Check out Julie Zauzmer’s nice piece on the Bible and slavery at The Washington Post. It draws from some of the best scholars on slavery, American religion, and the Bible, including Mark Noll and Yolanda Pierce. Here is a taste:
As America commemorates the 400th anniversary of the creation of representative government in what would become the United States, and the first documented recording of captive Africans being brought to its shores, it is also grappling with the ways the country justified slavery. Nowhere is that discussion more fraught than in its churches.
“Christianity was proslavery,” said Yolanda Pierce, the dean of the divinity school at Howard University. “So much of early American Christian identity is predicated on a proslavery theology. From the naming of the slave ships, to who sponsored some of these journeys including some churches, to the fact that so much of early American religious rhetoric is deeply intertwined . . . with slaveholding: It is proslavery.” Some Christian institutions, notably Georgetown University in the District, are engaged in a reckoning about what it means that their past was rooted in slaveholding. But others have not confronted the topic. “In a certain sense, we’ve never completely come to terms with that in this nation,” Pierce said.
The Africans who were brought to America from 1619 onward carried with them diverse religious traditions. About 20 to 30 percent were Muslim, Pierce said. Some had learned of Christianity before coming to America, but many practiced African spiritual traditions.
Early on, many slaveholders were not concerned with the spiritual well-being of Africans. But few had qualms about using Christianity to justify slavery.
Some theologians said it was providence that had brought Africans to America as slaves, since their enslavement would allow them to encounter the Christian message and thus their eternal souls would be saved, said Mark Noll, a historian of American Christianity.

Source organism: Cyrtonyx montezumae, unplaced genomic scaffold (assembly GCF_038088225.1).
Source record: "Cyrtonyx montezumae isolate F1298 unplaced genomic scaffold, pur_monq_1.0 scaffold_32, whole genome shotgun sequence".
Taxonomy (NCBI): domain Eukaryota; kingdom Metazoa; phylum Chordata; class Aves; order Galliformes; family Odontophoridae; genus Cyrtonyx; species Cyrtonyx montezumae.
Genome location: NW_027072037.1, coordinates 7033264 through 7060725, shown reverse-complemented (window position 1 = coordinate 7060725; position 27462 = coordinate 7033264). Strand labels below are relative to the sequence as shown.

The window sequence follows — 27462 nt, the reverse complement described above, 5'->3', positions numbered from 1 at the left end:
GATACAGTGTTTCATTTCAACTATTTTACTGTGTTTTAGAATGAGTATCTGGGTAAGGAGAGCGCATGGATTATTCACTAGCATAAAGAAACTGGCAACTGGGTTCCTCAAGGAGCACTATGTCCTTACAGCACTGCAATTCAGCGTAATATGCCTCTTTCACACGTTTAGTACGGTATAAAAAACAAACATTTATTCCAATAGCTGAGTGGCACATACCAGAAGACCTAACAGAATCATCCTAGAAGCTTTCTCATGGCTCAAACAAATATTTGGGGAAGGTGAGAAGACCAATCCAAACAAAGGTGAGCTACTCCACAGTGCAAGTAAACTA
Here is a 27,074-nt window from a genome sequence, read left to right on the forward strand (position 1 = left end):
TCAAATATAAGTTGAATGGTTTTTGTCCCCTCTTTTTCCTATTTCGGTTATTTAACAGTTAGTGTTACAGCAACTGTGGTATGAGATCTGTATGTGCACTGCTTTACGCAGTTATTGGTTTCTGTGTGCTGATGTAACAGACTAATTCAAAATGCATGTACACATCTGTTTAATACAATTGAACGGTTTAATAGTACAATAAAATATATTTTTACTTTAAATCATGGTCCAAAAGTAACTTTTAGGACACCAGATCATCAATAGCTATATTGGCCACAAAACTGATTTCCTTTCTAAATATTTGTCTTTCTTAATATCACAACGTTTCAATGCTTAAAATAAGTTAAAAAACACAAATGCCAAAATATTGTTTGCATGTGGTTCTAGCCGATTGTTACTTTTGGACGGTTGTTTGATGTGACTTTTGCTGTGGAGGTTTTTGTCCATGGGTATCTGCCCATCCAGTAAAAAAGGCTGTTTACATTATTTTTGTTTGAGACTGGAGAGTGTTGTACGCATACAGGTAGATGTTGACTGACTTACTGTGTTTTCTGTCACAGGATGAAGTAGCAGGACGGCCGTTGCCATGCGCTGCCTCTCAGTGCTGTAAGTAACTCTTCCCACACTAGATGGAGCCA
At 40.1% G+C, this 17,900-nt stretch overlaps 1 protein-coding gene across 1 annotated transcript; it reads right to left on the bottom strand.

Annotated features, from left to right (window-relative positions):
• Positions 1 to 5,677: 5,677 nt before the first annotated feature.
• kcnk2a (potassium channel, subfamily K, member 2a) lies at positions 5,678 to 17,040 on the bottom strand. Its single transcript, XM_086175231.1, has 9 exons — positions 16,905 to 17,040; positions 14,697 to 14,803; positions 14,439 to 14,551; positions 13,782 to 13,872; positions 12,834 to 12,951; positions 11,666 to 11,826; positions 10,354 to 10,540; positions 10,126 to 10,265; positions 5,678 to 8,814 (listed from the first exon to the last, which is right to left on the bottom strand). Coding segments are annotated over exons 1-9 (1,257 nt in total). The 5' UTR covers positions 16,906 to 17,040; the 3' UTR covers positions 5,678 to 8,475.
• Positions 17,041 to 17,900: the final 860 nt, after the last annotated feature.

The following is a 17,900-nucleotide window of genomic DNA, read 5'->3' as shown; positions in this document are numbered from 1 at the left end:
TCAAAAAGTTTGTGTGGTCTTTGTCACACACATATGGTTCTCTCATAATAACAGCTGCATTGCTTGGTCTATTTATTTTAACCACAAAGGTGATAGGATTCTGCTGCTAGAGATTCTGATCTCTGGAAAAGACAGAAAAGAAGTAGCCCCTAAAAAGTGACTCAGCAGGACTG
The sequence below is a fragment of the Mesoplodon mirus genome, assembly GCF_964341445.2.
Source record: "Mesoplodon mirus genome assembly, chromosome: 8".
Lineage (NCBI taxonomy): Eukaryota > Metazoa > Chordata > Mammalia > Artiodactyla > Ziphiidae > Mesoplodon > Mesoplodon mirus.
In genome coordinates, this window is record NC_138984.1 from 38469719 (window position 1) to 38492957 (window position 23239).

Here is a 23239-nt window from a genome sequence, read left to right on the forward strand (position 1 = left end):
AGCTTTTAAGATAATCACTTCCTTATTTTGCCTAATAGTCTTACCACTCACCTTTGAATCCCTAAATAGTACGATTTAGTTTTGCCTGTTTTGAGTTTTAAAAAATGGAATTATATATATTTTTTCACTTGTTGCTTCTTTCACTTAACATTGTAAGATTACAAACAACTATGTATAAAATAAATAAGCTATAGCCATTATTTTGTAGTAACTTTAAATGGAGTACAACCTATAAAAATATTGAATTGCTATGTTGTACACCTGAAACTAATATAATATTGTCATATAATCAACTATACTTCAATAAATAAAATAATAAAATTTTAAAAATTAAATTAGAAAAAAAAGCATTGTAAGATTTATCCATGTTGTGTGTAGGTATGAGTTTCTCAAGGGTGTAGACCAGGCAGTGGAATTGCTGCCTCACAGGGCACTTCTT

Read the entire piece here.
I imagine most everyone here is familiar with Lincoln’s second inauguration address.
“Both (sides) read the same Bible and pray to the same God, and each invokes His aid against the other. It may seem strange that any men should dare to ask a just God’s assistance in wringing their bread from the sweat of other men’s faces,”
Lincoln was a thinking President.
He did go on from that statement to muse on the fact that we should not judge. He was aware that the north bore responsibility for the wrongs of slavery as well.
And can anyone imagine Trump crafting a speech like this!?
People have misused the Bible to defend an alarming number of positions today. In fact, recently Alyssa MIlano attempted to defend third trimester abortions using Scripture to balance it out. One can also recall the famous sermons of Jeremiah Wright coming back into focus.
As a resident of a former Communist nation, I can also relay that many leaders there attempt to show that Jesus was a fan of socialism and that the policies of the nation are therefore just and honest.
I always found it quite telling that the Bible shows that Satan is able to quote scripture as well as Jesus can, and I think that there’s a message there for anyone who would listen. None of us should be so proud that we take an obscure verse and use it to back our preconceived notions. We must be doers of the word, and not hearers only, and sometimes we must be in constant prayer, fasting, and supplication to truly understand the message.
Jeff: My response to your last sentence: NO